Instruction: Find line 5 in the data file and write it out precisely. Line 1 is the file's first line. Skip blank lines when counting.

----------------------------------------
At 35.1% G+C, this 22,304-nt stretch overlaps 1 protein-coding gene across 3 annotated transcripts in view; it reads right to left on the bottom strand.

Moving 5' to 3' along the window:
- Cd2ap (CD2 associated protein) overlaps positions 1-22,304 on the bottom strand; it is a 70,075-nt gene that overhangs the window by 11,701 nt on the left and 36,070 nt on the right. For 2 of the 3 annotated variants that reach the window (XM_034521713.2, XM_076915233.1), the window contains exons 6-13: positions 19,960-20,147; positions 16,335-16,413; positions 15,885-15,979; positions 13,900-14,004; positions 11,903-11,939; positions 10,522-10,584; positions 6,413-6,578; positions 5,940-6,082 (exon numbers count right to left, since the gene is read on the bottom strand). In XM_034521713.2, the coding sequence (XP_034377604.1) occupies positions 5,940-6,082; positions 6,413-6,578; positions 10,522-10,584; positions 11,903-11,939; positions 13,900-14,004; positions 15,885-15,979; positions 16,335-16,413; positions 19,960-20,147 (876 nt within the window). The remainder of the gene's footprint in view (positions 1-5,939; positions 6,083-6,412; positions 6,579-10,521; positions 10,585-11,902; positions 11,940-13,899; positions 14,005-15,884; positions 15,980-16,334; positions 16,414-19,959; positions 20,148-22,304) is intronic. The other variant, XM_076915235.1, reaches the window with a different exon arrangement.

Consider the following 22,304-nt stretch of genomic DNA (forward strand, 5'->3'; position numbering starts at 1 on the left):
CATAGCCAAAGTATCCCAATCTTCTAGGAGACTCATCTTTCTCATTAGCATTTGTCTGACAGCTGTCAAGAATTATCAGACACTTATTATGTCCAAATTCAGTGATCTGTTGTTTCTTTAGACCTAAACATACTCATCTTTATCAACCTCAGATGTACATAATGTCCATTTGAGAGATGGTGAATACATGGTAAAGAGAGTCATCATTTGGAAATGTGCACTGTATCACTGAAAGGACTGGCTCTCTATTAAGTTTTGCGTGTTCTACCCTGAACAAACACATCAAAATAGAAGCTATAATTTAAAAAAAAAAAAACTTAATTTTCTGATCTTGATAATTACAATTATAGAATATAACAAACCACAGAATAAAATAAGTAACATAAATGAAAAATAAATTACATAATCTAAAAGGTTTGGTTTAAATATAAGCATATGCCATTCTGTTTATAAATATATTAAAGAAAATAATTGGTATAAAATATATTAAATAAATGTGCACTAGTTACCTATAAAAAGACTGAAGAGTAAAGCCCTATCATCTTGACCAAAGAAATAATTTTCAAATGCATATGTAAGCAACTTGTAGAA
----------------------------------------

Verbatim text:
CATAGCCAAAGTATCCCAATCTTCTAGGAGACTCATCTTTCTCATTAGCATTTGTCTGACAGCTGTCAAGAATTATCAGACACTTATTATGTCCAAATTCAGTGATCTGTTGTTTCTTTAGACCTAAACATACTCATCTTTATCAACCTCAGATGTACATAATGTCCATTTGAGAGATGGTGAATACATGGTAAAGAGAGTCATCATTTGGAAATGTGCACTGTATCACTGAAAGGACTGGCTCTCTATTAAGTTTTGCGTGTTCTACCCTGAACAAACACATCAAAATAGAAGCTATAATTTAAAAAAAAAAAAACTTAATTTTCTGATCTTGATAATTACAATTATAGAATATAACAAACCACAGAATAAAATAAGTAACATAAATGAAAAATAAATTACATAATCTAAAAGGTTTGGTTTAAATATAAGCATATGCCATTCTGTTTATAAATATATTAAAGAAAATAATTGGTATAAAATATATTAAATAAATGTGCACTAGTTACCTATAAAAAGACTGAAGAGTAAAGCCCTATCATCTTGACCAAAGAAATAATTTTCAAATGCATATGTAAGCAACTTGTAGAA